"You know as well as I do, Matthews, that the deadline for bids on that contract is June 25, day after tomorrow. And it's a two days' flight to the mines. Look that contract over. There's a clause giving you a thousand-dollar bonus if you sell those Hercules jobs to the mine owners."

Dick Matthews shoved the contract aside. "You're barking up the wrong tree, Cheethem!" he snapped, getting to his feet. "Hercules can't sell those ships in the States. The Civil Air Authority won't license them. Their wings are weak—a structural weakness. You want me to do the dirty work for you, dump them on the unsuspecting radium flyers—"

Cheethem flushed. "You're taking the wrong attitude, Matthews. Hercules has to sell those ships before they can build better ones. It's a matter of finances."

"I'm not interested in Hercules' financial status!" Dick Matthews blurted out, an angry flush kindling under his tan. "And another thing!"

Wrath edged his words. "When I get to the mines the boys'll hear about my friend, Phil Harris. They'll hear how a Hercules low-wing folded on him in a dive. How it folded back and over the cabin, sealing the cabin door so that he didn't have a chance to use his 'chute! Phil was my chum since flying school days. And I had to see him die!"

Cheethem chewed viciously on his cigar, while his fingers tapped a dirge on the desk top.

"It's no soap, Cheethem!" The young aviator snatched his hat from the desk. "You're stooging for the undertaker, selling those ships. They're—they're nothing but flying coffins!"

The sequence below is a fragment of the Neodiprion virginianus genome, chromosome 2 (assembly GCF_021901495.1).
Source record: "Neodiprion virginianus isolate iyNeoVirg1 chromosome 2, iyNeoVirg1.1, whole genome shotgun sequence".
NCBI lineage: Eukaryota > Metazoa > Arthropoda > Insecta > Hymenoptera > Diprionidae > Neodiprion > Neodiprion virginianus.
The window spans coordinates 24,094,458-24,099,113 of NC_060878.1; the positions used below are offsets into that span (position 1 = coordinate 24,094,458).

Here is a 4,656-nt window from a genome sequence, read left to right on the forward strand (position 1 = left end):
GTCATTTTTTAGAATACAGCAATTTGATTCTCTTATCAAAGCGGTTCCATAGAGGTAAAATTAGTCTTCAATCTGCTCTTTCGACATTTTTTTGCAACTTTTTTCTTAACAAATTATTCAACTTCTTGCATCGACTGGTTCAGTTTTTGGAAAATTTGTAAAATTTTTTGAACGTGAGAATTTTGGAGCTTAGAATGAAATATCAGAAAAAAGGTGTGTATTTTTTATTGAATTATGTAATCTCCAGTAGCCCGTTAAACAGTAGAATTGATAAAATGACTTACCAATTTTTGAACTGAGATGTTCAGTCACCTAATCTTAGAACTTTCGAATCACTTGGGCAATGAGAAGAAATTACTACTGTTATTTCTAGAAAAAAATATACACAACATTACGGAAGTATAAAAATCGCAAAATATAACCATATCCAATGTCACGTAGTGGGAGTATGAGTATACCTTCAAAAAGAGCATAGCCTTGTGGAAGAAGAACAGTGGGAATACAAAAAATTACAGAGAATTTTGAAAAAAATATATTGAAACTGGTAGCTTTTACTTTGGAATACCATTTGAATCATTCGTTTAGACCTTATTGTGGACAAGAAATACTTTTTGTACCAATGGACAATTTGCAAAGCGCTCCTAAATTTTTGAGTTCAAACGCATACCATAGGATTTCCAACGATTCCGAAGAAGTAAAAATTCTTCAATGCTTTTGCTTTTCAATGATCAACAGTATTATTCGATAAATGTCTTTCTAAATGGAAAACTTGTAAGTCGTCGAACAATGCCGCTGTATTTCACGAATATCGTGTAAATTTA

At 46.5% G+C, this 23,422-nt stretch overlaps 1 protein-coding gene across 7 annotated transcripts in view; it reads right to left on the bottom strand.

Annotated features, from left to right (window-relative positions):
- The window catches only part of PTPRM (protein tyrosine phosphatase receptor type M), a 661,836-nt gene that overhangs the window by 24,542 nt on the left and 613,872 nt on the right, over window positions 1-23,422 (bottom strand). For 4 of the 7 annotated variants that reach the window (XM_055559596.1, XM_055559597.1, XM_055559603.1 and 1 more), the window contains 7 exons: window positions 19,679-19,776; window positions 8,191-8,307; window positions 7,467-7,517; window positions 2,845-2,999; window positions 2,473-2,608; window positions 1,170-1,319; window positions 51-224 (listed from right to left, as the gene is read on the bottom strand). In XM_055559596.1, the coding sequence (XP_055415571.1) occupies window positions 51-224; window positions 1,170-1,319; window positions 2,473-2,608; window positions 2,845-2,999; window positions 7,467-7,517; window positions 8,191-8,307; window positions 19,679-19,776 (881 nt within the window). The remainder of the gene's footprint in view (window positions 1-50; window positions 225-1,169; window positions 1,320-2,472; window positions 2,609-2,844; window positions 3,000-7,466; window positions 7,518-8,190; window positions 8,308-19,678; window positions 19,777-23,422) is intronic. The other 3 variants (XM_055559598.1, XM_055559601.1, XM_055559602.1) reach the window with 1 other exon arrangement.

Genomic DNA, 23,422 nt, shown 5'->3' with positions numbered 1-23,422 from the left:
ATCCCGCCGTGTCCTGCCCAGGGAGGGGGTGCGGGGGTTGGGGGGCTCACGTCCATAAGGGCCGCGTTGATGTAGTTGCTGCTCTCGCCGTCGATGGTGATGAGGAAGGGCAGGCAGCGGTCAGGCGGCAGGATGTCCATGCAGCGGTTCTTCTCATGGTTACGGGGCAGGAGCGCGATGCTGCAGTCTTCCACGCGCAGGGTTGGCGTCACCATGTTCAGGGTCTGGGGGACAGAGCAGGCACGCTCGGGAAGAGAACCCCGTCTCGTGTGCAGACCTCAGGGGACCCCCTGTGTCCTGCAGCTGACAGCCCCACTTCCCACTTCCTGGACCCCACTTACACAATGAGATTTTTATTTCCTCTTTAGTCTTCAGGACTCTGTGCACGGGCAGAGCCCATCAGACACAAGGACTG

Then it happened. The inter-office door was thrown open, and a man filled the doorway. The man had a gun in his hand. He was holding the gun belly-high, pointing it directly at Dick Matthews' stomach.

Dominick Sharp! Free-lance flyer. Jack-of-all-trades, all of them shady. Matthews recognized him from pictures in the local papers. Small black mustache on swarthy skin, whipcords, and brown puttees. Always his name was linked with sensational crimes. Always he managed to elude conviction. A dangerous adversary, this Sharp. Notorious for his strange habit of associating with "big money" one day, thugs the next.

"So the monkey wouldn't play ball!" Sharp addressed Cheethem over Dick Matthews' shoulder.

"No," the lawyer said. "He's got some screwy ideas about ethics, and loyalty to his company."

"Well, he ain't flying that Sampson north!" Sharp rasped. "Nobody's flying it to the radium mines. I'll see to that!"

"So that's how it is!" Matthews said grimly. "You eliminate your competition, if you can't buy it off!"

"You learn fast," Sharp snarled, prodding with the gun. "Sit down in that chair!"

CHEETHEM had his gun out now, leveled across the desk. His face was a harsh mask.

The young aviator sat down. He was, as it were, between two fires. His gaze went over Cheethem's shoulder to the half-open window, where beads of rain glistened on the fire-escape grating, and through which came the melancholy voice of a foghorn in Seat...